Meeting that customer need better than others forms a key part of a strategy, and in my book Made to Thrive I discussed the importance of Intangible Assets and how from 1975 to 2015 this has changed from 17% to 87% of the total S&P market value, and why developing a strategy that ultimately creates a unique and valuable position in the market, generally by creating difficult to measure intangibles is so important for leaders to work on today — that’s a key part of the strategy role. This interesting infographic from Raconteur digs deeper into intangible values and why they are a crucial driver of company value. There’s also a high-resolution image here.
On January 21 2020, well before the pandemic arrived in Italy, Ferrari executives asked themselves “Let’s assume that such a virus arrives here in Maranello. What should we do now, to avoid devastation and survive as a company?” and they built a plan which led to them closing the factory on March 16, days before the Italian Government imposed a national lockdown. On that same day, they launched a project to prepare for reopening to keep employees and suppliers safe. That plan consisted of three stages in three different areas, Core Activities, Employee’s care and Stakeholders value.
From that plan, Ferrari built a theme and poster to help everyone understand what the plan was, and where they currently were in the progression of the plan. The theme was called ‘Back on Track’ as a nod to the companies love of racing and is a great example of how to get teams focussed on one single number or priority. Read the full Harvard Business School story here.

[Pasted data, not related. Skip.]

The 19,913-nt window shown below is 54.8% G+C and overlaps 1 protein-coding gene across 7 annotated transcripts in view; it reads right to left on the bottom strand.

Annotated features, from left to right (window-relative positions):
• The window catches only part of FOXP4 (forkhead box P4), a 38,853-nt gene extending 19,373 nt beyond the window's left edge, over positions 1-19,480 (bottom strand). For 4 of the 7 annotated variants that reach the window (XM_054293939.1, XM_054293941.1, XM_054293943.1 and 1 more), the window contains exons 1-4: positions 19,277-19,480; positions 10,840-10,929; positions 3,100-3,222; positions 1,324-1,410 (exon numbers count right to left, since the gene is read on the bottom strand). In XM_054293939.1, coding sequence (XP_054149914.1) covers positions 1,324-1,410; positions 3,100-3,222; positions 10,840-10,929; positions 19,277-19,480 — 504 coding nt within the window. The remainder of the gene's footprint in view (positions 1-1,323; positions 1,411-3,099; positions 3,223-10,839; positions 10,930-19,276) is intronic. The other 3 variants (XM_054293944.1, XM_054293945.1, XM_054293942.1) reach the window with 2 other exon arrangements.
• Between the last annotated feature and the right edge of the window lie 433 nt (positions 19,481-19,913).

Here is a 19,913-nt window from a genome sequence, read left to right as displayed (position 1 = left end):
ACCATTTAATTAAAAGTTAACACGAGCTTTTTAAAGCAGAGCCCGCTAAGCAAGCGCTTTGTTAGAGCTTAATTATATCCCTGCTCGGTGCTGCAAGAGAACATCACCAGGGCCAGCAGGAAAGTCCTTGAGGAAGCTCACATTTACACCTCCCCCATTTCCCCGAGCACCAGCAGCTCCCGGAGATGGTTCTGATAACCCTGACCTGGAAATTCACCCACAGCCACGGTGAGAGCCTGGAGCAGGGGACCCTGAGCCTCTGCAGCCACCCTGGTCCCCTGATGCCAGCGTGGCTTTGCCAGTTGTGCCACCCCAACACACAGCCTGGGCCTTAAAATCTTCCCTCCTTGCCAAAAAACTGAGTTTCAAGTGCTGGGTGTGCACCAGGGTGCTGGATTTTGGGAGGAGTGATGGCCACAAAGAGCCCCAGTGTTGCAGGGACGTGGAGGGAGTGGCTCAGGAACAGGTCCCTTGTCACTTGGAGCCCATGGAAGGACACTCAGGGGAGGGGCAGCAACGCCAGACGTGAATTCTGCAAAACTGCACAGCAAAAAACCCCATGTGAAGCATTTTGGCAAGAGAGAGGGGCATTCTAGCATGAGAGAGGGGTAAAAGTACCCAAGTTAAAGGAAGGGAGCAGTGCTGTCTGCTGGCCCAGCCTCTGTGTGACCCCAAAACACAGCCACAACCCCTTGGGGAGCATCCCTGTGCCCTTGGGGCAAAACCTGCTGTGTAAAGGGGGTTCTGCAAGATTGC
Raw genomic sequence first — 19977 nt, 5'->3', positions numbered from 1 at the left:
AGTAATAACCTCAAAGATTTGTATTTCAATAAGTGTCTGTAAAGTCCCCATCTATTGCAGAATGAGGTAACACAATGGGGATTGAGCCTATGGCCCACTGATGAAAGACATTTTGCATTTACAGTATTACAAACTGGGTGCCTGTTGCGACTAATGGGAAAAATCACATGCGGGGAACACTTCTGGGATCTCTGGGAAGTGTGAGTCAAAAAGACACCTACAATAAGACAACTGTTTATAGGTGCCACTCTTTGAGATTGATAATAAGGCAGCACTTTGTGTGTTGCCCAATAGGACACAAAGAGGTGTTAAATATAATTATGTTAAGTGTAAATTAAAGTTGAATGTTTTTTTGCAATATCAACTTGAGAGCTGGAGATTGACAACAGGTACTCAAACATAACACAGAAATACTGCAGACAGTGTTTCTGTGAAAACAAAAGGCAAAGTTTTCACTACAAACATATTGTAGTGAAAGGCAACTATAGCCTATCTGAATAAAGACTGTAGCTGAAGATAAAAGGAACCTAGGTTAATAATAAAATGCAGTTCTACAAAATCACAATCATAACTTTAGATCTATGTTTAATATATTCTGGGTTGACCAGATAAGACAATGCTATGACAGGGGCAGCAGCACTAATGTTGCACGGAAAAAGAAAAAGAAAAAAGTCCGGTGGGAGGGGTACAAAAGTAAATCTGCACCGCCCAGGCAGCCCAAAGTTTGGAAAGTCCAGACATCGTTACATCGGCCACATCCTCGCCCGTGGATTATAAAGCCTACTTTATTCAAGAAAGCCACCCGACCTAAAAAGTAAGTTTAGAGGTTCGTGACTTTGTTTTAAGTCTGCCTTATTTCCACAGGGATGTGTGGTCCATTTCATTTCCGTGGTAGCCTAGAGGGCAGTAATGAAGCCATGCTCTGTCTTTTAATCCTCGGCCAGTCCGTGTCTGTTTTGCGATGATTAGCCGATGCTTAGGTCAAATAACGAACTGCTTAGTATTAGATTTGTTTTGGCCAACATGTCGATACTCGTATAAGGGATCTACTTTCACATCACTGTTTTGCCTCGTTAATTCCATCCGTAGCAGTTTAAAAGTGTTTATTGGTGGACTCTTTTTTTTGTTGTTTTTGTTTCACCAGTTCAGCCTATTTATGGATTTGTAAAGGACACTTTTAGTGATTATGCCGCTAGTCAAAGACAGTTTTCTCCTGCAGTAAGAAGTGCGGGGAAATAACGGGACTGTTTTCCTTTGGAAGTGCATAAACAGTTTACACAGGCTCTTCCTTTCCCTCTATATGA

In the coming weeks, Atlassian, who have confirmed their offices won’t open until at least the end of the year, are releasing the tools they have built to help their people adapt during the pandemic. The first, an employee pulse survey is now available to download, and use regularly with your teams. Tami Rosen, Atlassian’s Chief People Officer writes about the survey in this company blog “I cannot overstate the importance of proactively asking employees how they’re doing and what’s holding them back. That’s how you know you’re responding in the right ways at the right time. That’s what it means to be employee-driven in your response strategy. It’s the difference between declaring a company-wide day off on an arbitrary date and giving employees permission to take an extra day off on a day of their choosing”. It’s a great example of aligning your employees needs with the actions you need to take, and getting a regular pulse on how you are performing moving through the crisis.
And finally, from the box outside the box…